A food safety factory shutdown has Americans hunting for baby formula. Readying themselves for a covid-19 lockdown, Chinese in Beijing emptied store shelves. Emerging from lockdown, some in Shanghai are visiting well-provisioned markets. U.S.-China agricultural trade is booming, but many are still being left hungry. Food security, sustainability and safety remain issues.
Conflicts of Interest: Art and War in Modern Japan
The Saint Louis Art Museum presents an exhibition following Japan's rise as a military power through the Russo-Japanese war.
Conflicts of Interest: Art and War in Modern Japan will showcase extraordinary visual material documenting Japan's rise as a military power in East Asia, starting with the Meiji Restoration in 1868, then depicting events of the Sino-Japanese War (1894-1895) and the Russo-Japanese War (1904-1905), two wars between Japan and its imperial neighbors China and Russia.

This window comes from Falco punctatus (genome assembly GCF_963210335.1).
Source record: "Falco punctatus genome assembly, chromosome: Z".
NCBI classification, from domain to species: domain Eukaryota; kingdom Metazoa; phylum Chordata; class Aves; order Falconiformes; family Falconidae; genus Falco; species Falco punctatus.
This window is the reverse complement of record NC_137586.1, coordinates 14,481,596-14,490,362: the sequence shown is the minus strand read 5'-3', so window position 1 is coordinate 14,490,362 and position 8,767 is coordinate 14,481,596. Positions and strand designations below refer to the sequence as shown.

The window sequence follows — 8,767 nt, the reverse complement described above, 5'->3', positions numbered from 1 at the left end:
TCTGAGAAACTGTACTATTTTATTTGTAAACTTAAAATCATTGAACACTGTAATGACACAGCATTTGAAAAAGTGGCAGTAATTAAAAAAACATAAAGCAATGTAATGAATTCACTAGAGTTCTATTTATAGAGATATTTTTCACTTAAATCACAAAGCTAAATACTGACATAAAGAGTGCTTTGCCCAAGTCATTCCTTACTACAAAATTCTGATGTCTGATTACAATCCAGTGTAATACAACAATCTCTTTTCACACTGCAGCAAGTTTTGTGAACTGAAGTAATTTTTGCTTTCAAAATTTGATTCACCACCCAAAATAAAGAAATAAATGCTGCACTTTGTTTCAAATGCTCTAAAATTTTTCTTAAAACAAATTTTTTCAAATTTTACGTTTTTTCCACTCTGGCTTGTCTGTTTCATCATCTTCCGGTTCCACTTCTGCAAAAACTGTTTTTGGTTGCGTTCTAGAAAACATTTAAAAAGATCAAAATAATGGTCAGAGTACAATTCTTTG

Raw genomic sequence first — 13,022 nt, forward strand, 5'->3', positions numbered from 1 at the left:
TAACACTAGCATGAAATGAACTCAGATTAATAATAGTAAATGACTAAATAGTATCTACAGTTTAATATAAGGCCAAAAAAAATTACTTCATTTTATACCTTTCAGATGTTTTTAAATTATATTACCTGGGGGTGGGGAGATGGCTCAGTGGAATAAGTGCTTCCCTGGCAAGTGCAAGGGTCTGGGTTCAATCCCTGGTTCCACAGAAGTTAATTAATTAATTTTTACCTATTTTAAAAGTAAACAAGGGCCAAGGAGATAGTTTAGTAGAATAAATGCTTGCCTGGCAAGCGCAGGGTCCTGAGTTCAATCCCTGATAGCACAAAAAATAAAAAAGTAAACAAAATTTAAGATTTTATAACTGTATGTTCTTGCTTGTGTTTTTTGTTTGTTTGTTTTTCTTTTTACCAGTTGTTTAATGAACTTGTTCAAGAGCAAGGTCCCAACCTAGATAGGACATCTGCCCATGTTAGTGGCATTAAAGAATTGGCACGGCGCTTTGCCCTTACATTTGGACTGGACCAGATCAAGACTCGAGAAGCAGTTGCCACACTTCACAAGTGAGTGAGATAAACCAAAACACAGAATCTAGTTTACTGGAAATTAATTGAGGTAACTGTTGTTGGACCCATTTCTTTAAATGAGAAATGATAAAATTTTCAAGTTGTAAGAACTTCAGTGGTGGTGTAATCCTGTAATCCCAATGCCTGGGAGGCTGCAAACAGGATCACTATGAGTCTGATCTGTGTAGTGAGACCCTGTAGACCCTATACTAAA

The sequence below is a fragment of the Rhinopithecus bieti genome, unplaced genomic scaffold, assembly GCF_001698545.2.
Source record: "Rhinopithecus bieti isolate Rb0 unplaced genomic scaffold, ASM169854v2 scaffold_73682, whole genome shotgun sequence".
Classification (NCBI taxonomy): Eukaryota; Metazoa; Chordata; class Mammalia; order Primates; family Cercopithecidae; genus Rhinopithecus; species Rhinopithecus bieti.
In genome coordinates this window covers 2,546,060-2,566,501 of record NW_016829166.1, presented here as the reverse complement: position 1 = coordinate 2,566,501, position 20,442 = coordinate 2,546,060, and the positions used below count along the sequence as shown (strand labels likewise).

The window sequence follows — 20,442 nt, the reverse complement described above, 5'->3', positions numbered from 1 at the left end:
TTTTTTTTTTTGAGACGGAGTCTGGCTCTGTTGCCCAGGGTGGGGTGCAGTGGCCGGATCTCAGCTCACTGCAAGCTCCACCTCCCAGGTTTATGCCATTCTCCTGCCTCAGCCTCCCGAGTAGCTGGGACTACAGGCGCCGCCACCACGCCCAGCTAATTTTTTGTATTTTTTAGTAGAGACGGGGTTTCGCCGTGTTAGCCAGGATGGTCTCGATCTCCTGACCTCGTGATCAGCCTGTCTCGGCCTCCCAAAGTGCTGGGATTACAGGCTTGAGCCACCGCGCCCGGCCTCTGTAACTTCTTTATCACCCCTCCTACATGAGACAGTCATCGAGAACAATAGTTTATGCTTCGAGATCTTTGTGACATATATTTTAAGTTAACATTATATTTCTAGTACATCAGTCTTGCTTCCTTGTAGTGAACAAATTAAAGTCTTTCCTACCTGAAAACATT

The exhibition focuses on the confidence that Japan gained from its victories against these two nations through a wide variety of vividly illustrated artistic works: paintings on folding screens and hanging scrolls, drawings and sketchbooks, color woodblock prints, lithographs, stereographs, illustrated books and magazines, postcards, trade cards, game boards, textiles, and other materials.
The exhibition is possible due to the generous gift of 1,357 Japanese prints and related works of art given to the Saint Louis Art Museum in 2010 by local donors, Charles and Rosalyn Lowenhaupt.
Conflicts of Interest is organized by the Saint Louis Art Museum and curated by Philip Hu, associate curator-in-charge of Asian art, in collaboration with Rhiannon Paget, Andrew W. Mellon Fellow for Japanese Art. Conflicts of Interest will be on view in the Main Exhibition Galleries from October 16, 2016—January 8, 2017.